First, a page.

The fact that a growing portion of the industry’s workforce comes from the Millennial generation means that many employees grew up with a smartphone in their hands and are used to maintaining a constant connection to their work colleagues, family, and friends. That connectivity can be both a boon to productivity and a fast track to burnout. Top employers have figured out how to help their researchers integrate their work and home lives so that projects proceed and time off is protected and restful.
At Regeneron and Novo Nordisk, leaders recognize that fast-paced work carries a higher risk for employee exhaustion, so they encourage taking personal time and working from home when possible. They also carve out a hard boundary around weekends and vacation time.
Two years ago, Novartis introduced some forced downtime into its yearly calendar, reserving two weeks in the middle of summer for a company-wide break from formal meetings. This “Rejuvenation Period” gives employees a window to pursue a backburner project, dive into a literature search, or simply catch up with colleagues over lunch. Skegro used his time this summer to “dig into intellectual property, look at what our competition is doing, and see what we can do to be a strong competitor.”
Lilly, like many top employers, offers traditional work–life balance options for flexible scheduling, part-time weeks, job shares, and on-site daycare to support working parents. But, says Terri Grant, vice president of human resources for global R&D, it’s the on-campus amenities that employees take advantage of the most for relieving stress. Indianapolis employees jog on the track, play a pickup soccer game, or grab a beer on the REVeli pub’s patio; and San Diego employees have space to store their surfboards. “When you’re really chewing on a problem, there’s nothing better than to be able to go out and run for 15 minutes,” to literally jog an idea to the surface, says Lilly research scientist Jennifer Howell.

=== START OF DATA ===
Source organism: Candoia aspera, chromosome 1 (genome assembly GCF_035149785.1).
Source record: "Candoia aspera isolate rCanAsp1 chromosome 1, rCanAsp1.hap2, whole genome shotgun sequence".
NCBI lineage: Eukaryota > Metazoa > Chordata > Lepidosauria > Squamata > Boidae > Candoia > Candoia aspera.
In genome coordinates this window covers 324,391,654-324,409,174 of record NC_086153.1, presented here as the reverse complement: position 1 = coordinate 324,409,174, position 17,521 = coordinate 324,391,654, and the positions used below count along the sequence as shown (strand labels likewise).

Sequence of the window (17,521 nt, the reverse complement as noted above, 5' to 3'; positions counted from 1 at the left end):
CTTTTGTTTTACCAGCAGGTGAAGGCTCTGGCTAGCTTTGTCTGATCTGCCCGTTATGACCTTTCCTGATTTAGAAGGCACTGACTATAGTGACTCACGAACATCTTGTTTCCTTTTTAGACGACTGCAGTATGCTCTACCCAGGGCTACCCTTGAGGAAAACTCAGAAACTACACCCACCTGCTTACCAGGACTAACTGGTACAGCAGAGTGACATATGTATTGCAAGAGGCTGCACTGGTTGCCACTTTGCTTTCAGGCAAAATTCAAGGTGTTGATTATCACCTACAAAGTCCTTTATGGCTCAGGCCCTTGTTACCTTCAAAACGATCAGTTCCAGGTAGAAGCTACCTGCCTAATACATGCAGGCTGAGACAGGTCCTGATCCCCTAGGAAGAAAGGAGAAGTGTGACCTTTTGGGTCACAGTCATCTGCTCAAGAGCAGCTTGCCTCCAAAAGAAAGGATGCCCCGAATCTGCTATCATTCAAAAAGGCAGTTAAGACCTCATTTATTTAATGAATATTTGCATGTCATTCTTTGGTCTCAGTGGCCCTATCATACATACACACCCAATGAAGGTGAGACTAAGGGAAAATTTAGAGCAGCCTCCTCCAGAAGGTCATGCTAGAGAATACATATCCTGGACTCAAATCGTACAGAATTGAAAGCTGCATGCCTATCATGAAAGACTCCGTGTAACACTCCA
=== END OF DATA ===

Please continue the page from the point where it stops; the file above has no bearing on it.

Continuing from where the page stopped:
Other ways employers help workers stay balanced include providing backup caregiving for sick children or aging relatives (Novartis), weekly deliveries of fresh fruit (Novo Nordisk), and on-site counseling when employees feel overwhelmed by life’s pressures (Merck). With its headquarters in Denmark, Novo Nordisk has some work–life balance supported by national policy: The company offers yearlong, fully paid maternity leave for new mothers (or split with new fathers) and a 37-hour workweek. When senior scientist Shan Ren took her maternity leave for her second child, she naturally worried that she might lose her place on her team as her project moved ahead. Instead, she says, her group helped her transition and briefed her on new aspects that had developed. “Looking back, I didn’t feel like I lost anything. It was a year of joy” to be at home with a new baby, she says.
It’s the little things
Respecting employees’ time, supporting working parents, and encouraging healthy, active lifestyles are par for the course for top employers. It’s a recipe shown to attract loyal employees who want to work for socially responsible companies. But it’s also the little things that companies provide as perks or fun benefits that keep employees happy and motivate them to recruit their colleagues.
Both Novartis and Lilly have employee networking groups that bring together people with common interests, goals, or backgrounds. Distinguished research fellow Jirong Lu is part of the 700-member Chinese Culture Network at Lilly: “It is one of the things that makes you feel like Lilly is a family.”